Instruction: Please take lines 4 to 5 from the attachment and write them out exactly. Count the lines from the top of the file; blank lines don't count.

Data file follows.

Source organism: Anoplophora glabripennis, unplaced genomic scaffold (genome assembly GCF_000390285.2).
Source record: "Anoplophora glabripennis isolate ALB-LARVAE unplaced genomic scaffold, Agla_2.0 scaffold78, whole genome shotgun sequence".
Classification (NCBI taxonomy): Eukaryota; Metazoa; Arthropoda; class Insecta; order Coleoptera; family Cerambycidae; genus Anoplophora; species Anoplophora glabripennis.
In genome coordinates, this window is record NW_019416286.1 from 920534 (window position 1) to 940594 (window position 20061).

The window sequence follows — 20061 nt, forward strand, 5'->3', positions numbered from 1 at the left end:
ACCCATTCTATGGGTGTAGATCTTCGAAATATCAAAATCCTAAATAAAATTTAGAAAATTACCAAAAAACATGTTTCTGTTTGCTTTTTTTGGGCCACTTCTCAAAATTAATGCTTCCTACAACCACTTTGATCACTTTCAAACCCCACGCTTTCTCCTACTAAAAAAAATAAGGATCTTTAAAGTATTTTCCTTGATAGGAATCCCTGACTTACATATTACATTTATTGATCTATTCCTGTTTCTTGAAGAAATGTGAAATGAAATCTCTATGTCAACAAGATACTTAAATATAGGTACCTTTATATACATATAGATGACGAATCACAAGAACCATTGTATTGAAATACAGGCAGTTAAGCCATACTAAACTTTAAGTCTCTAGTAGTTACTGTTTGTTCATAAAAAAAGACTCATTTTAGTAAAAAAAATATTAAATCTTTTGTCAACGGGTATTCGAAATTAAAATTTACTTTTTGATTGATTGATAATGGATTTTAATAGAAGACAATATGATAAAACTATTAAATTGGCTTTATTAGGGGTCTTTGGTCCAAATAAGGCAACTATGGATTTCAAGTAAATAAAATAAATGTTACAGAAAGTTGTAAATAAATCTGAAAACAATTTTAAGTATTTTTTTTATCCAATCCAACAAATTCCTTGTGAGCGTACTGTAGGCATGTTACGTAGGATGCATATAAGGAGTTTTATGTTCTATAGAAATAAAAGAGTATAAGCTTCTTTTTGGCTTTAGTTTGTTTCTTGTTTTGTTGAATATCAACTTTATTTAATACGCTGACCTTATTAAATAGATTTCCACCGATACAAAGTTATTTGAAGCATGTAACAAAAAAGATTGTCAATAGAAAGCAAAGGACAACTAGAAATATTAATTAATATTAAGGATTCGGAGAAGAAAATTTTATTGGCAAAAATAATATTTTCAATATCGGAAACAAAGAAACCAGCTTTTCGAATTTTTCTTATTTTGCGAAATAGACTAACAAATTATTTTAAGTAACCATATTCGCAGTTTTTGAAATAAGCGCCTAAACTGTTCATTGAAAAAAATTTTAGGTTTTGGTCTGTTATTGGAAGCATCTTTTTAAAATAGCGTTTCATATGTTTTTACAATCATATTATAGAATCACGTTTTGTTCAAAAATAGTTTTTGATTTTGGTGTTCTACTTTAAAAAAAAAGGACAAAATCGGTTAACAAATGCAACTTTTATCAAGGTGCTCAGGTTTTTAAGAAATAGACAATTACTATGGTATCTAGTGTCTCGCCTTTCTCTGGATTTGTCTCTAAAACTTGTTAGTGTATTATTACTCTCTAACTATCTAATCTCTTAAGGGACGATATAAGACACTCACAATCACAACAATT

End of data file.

In genome coordinates, this window is record NW_019416286.1 from 920534 (window position 1) to 940594 (window position 20061).

The window sequence follows — 20061 nt, forward strand, 5'->3', positions numbered from 1 at the left end: